Books in the Background 8: Hemingway's France

Introduction

Terry Mort's current Hemingway at War states that "far from being a bohemian artist's carefree paradise of pleasant memory, Paris was a cauldron of competing moral and political factions—and had been throughout the thirties. (And, in truth, had been periodically throughout its history.)" Paris isn't carefree in Hemingway:  Jake Barnes watches "people going to work" and he begins his own working day reading  "the French morning papers" which are necessarily about domestic and foreign problems. Yet he and other newsmen who want "to know the answers" get nothing out of the "foreign-office mouthpiece" at the Quai d' Orsay. The implication is not that France has no problems but that government won't talk about them.  The Toronto Daily Star columns assess inflation, costs of living, and marketplace conflicts like that between "the artists of Paris" and  "the Rotunde crowd."  The Letters of Ernest Hemingway, Volume 2 describe social conditions, as in two letters of January 1925 to Bill Smith, telling him how far "money in Paris" might go and comparing national incomes.  Later that year Hemingway wrote Ezra Pound, telling him that he was working on his first novel which was "all about Paris" and describing the not-very "wonderful" French and their character. He was more interested than many expatriates in France outside of Montparnasse.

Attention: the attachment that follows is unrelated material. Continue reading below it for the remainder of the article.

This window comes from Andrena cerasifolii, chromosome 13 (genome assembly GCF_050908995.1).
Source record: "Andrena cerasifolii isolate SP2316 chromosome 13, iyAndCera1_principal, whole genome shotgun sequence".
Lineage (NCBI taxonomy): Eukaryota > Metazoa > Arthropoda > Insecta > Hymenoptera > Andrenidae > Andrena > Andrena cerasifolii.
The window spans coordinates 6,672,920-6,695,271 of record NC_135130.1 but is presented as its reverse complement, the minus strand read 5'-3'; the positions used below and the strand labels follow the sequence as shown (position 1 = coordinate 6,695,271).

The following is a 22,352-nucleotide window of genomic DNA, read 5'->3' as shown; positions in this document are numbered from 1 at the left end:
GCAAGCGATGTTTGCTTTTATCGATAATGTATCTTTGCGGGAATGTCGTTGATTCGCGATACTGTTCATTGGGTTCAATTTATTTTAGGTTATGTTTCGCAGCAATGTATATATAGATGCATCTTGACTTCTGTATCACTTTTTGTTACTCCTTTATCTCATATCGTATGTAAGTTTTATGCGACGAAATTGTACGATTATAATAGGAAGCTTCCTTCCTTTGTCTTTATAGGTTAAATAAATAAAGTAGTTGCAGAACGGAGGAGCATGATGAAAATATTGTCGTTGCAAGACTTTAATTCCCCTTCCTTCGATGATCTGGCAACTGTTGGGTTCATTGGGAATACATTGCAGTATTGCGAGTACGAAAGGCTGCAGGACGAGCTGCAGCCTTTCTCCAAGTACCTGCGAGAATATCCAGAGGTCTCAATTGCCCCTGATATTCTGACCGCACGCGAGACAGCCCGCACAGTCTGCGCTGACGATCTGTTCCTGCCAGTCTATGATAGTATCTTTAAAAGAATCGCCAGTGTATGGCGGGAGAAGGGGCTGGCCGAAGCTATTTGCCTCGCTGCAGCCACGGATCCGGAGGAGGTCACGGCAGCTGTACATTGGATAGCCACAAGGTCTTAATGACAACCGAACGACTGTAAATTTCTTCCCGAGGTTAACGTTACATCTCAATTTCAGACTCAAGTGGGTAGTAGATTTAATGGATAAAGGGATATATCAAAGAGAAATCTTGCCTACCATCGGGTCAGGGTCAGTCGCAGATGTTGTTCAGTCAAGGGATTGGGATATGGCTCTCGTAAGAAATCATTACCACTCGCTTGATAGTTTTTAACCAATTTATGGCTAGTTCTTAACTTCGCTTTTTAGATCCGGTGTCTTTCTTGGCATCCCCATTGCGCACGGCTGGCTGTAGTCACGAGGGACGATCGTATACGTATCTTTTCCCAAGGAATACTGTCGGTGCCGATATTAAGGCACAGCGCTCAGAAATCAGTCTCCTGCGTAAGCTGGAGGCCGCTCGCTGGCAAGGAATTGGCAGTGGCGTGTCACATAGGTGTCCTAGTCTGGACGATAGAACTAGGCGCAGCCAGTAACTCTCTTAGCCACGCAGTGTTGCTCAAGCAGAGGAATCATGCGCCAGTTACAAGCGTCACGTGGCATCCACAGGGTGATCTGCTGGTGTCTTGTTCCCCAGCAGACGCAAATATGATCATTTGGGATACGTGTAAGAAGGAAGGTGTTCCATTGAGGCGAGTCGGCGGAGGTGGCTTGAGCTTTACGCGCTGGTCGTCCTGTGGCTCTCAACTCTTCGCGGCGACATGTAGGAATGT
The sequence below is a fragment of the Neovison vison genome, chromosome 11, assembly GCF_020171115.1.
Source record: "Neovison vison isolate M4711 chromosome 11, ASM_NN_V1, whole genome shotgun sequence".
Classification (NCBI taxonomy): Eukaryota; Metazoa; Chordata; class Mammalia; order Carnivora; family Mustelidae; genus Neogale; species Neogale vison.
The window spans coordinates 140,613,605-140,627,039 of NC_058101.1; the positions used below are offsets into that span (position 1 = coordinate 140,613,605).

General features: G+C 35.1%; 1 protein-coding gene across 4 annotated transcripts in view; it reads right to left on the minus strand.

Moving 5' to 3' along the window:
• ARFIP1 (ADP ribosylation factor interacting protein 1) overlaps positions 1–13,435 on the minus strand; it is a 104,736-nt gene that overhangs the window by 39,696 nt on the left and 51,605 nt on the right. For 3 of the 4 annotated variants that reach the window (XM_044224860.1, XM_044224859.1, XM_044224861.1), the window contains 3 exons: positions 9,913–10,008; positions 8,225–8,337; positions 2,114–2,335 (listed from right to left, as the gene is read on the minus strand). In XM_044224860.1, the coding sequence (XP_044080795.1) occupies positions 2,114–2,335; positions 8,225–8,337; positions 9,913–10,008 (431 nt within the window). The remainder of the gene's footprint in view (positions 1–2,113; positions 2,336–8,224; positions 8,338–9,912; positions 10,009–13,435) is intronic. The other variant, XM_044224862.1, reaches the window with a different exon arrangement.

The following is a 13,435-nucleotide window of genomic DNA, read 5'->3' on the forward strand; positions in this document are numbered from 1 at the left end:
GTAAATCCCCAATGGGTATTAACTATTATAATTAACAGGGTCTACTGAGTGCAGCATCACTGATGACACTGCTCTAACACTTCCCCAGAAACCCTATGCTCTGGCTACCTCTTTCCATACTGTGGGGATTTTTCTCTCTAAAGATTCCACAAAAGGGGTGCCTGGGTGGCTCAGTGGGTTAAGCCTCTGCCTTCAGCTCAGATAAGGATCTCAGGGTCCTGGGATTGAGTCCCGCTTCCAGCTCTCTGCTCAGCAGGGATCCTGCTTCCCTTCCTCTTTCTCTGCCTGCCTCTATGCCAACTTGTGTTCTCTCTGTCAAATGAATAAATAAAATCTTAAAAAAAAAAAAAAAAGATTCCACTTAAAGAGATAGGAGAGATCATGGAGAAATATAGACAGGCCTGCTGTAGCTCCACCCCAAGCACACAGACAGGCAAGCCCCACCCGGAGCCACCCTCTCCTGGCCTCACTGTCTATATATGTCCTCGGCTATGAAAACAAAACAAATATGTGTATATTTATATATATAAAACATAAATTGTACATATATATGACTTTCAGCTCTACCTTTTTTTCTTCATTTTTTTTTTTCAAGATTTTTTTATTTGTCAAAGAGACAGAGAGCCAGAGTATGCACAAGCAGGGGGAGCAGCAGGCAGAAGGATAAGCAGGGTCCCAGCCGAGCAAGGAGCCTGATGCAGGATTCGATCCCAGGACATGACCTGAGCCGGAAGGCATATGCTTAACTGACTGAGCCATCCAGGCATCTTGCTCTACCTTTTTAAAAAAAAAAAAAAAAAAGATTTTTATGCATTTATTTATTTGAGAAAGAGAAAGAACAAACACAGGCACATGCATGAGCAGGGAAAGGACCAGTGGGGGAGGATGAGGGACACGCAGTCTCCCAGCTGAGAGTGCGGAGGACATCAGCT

France: A Modern History from the Revolution to the War with Terror. By Jonathan Fenby. New York: St. Martin's Press, 2015. 536pp. $29.99